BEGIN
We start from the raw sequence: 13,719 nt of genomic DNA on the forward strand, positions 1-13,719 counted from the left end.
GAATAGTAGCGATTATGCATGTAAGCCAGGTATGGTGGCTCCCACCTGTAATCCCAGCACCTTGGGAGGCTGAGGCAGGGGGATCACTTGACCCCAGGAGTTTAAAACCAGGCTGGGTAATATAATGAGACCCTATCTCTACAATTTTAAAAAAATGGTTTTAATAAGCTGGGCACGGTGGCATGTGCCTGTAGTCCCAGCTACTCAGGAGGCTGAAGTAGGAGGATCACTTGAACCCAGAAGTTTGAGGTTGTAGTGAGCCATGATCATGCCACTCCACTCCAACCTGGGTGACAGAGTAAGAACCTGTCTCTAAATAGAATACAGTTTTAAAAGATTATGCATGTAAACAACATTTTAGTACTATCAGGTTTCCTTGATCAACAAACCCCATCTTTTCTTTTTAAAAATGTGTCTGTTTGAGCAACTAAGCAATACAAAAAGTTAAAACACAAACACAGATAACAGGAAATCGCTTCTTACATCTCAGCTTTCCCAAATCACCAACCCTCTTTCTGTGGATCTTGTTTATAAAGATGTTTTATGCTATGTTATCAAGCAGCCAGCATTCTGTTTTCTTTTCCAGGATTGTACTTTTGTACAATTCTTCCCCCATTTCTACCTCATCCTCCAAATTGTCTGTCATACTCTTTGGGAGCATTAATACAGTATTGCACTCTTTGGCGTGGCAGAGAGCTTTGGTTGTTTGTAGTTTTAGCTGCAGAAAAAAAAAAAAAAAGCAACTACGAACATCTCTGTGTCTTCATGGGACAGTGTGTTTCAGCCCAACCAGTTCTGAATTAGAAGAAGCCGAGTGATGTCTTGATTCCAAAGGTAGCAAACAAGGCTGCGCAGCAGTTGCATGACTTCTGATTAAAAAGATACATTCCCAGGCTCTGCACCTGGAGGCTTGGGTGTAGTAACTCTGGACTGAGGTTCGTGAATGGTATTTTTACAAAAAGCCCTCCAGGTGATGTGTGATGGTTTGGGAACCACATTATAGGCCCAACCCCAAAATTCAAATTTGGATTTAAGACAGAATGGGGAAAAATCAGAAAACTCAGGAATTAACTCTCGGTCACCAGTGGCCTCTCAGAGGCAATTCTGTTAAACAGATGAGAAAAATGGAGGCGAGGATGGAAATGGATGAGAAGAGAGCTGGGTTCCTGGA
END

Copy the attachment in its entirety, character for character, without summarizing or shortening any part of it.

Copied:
We start from the raw sequence: 13,719 nt of genomic DNA on the forward strand, positions 1-13,719 counted from the left end.
GAATAGTAGCGATTATGCATGTAAGCCAGGTATGGTGGCTCCCACCTGTAATCCCAGCACCTTGGGAGGCTGAGGCAGGGGGATCACTTGACCCCAGGAGTTTAAAACCAGGCTGGGTAATATAATGAGACCCTATCTCTACAATTTTAAAAAAATGGTTTTAATAAGCTGGGCACGGTGGCATGTGCCTGTAGTCCCAGCTACTCAGGAGGCTGAAGTAGGAGGATCACTTGAACCCAGAAGTTTGAGGTTGTAGTGAGCCATGATCATGCCACTCCACTCCAACCTGGGTGACAGAGTAAGAACCTGTCTCTAAATAGAATACAGTTTTAAAAGATTATGCATGTAAACAACATTTTAGTACTATCAGGTTTCCTTGATCAACAAACCCCATCTTTTCTTTTTAAAAATGTGTCTGTTTGAGCAACTAAGCAATACAAAAAGTTAAAACACAAACACAGATAACAGGAAATCGCTTCTTACATCTCAGCTTTCCCAAATCACCAACCCTCTTTCTGTGGATCTTGTTTATAAAGATGTTTTATGCTATGTTATCAAGCAGCCAGCATTCTGTTTTCTTTTCCAGGATTGTACTTTTGTACAATTCTTCCCCCATTTCTACCTCATCCTCCAAATTGTCTGTCATACTCTTTGGGAGCATTAATACAGTATTGCACTCTTTGGCGTGGCAGAGAGCTTTGGTTGTTTGTAGTTTTAGCTGCAGAAAAAAAAAAAAAAAGCAACTACGAACATCTCTGTGTCTTCATGGGACAGTGTGTTTCAGCCCAACCAGTTCTGAATTAGAAGAAGCCGAGTGATGTCTTGATTCCAAAGGTAGCAAACAAGGCTGCGCAGCAGTTGCATGACTTCTGATTAAAAAGATACATTCCCAGGCTCTGCACCTGGAGGCTTGGGTGTAGTAACTCTGGACTGAGGTTCGTGAATGGTATTTTTACAAAAAGCCCTCCAGGTGATGTGTGATGGTTTGGGAACCACATTATAGGCCCAACCCCAAAATTCAAATTTGGATTTAAGACAGAATGGGGAAAAATCAGAAAACTCAGGAATTAACTCTCGGTCACCAGTGGCCTCTCAGAGGCAATTCTGTTAAACAGATGAGAAAAATGGAGGCGAGGATGGAAATGGATGAGAAGAGAGCTGGGTTCCTGGA